1. I'm trying to understand how we Americans of all skin colors rationalize and legitimize a stance and practice of great brutality in the world. Assuming we have a functioning moral compass, we need some narrative to reconcile our national identity as Americans with the reality that our government sows mayhem and death on our behalf. What is that narrative, M?

  5. The color of Empire, is the color of blood.

    I do not believe that the elites running the policies are acting on behalf of average Americans, though it is anxious to manufacture public opinion to pretend that is what it is doing.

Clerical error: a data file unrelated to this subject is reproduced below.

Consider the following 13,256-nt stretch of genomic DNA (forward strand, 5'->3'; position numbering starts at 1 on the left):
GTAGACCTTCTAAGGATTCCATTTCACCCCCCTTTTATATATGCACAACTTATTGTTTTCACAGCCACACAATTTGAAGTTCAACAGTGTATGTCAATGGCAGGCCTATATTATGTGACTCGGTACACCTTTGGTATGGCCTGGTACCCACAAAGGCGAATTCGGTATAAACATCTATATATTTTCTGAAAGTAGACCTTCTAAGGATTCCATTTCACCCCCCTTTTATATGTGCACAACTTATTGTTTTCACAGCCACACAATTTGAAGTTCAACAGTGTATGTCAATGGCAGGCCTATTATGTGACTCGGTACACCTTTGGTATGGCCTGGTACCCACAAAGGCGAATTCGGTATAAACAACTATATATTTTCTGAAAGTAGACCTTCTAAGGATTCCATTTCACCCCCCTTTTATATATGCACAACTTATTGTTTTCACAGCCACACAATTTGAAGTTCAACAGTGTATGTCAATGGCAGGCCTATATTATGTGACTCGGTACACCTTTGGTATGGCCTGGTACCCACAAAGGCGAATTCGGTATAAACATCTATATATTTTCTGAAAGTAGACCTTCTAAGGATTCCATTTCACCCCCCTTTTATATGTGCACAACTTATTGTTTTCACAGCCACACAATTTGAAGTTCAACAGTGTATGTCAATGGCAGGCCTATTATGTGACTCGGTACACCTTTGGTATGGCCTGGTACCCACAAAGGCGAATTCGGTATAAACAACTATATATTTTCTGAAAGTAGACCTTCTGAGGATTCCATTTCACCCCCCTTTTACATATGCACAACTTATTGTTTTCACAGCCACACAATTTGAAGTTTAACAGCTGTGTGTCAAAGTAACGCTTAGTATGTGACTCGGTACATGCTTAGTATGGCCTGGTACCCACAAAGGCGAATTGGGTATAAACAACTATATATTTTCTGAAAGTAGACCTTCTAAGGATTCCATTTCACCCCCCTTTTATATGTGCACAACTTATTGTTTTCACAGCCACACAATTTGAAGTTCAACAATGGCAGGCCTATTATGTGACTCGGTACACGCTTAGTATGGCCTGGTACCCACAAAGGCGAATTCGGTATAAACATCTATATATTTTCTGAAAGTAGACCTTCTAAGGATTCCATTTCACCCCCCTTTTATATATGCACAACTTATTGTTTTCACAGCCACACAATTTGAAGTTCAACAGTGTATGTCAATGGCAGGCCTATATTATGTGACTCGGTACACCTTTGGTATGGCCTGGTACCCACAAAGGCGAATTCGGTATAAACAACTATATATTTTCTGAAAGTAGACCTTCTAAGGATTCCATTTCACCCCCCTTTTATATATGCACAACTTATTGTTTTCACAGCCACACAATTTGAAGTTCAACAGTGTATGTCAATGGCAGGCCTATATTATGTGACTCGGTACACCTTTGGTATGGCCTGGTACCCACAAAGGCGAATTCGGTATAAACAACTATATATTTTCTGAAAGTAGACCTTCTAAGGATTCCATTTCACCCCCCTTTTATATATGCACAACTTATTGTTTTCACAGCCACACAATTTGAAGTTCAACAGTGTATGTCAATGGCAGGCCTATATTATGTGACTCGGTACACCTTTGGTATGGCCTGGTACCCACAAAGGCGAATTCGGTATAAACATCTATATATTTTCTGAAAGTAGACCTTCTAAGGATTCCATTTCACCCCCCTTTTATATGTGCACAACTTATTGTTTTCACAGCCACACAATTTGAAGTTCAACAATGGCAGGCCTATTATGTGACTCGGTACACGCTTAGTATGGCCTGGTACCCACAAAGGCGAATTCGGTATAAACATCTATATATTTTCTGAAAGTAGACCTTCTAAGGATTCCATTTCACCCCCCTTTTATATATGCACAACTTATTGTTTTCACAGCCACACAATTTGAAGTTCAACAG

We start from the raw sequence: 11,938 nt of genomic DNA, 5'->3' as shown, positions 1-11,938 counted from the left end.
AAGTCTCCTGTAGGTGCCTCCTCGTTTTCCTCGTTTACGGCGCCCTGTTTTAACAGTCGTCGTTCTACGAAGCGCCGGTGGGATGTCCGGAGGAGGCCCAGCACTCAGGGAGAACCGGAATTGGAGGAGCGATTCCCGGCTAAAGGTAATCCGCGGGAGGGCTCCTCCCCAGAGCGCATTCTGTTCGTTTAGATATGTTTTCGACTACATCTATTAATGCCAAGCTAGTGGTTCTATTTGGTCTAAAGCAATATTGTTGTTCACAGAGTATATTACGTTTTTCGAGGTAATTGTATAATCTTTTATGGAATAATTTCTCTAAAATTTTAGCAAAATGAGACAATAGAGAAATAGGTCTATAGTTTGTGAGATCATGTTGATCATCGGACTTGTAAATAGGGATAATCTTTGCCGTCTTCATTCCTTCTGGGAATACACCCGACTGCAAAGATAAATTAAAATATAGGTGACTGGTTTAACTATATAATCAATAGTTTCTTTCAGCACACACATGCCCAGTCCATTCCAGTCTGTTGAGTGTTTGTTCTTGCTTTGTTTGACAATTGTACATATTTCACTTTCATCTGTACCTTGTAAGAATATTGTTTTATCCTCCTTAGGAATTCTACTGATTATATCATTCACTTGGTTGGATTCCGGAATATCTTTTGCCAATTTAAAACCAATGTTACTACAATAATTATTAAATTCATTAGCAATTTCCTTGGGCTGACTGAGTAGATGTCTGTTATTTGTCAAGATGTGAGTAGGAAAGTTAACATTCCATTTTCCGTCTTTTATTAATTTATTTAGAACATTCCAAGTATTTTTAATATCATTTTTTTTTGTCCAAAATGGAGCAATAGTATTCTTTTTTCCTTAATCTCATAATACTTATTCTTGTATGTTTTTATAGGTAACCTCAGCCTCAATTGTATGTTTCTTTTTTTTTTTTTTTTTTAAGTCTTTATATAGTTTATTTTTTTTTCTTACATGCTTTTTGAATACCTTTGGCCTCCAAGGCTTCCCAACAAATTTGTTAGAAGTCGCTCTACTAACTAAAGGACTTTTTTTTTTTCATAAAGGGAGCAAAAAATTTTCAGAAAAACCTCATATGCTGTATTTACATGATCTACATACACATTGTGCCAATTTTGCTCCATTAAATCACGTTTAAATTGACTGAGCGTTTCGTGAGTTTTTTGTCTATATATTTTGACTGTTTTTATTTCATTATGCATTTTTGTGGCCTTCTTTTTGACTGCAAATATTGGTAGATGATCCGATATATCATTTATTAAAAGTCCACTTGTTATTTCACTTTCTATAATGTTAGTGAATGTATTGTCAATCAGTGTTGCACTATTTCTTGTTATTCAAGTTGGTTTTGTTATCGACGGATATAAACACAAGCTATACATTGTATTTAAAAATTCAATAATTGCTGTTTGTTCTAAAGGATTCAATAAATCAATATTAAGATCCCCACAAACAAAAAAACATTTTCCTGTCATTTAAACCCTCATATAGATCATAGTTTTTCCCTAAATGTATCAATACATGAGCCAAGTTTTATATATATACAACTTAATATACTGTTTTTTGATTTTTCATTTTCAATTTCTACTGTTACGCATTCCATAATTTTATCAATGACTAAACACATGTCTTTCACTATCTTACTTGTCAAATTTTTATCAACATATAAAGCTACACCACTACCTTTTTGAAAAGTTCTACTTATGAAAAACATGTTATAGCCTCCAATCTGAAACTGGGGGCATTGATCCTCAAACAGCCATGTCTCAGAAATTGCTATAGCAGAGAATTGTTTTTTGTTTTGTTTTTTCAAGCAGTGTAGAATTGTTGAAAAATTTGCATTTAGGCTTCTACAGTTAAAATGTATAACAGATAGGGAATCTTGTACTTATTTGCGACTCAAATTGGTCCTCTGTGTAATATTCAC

Recent studies have proven what ought to have been evident, that government decisions are driven by what the largest financial entities want for their own interests, and that does not at all conflate with either the desires or interests of the hundreds of millions.

    This doesn't exempt folks from the little democratic accountability they can still exercise. This is a highly narcissistic age of personal appetite, with individuals urged to practice no restraint, because that melds perfectly with corporatist profit aims. The elite individuals don't recognize any limits on their own oversized lusts for money and power, either.

  6. I'd say we are being bombarded by corporate media's narrative that what we have to fear is the nationalism of local control by indigenous populations (including Americans of all ethnicities in flyover country) which they are anxious to propagandize negatively as "blood and soil," as opposed to their own, which is "blood and oil."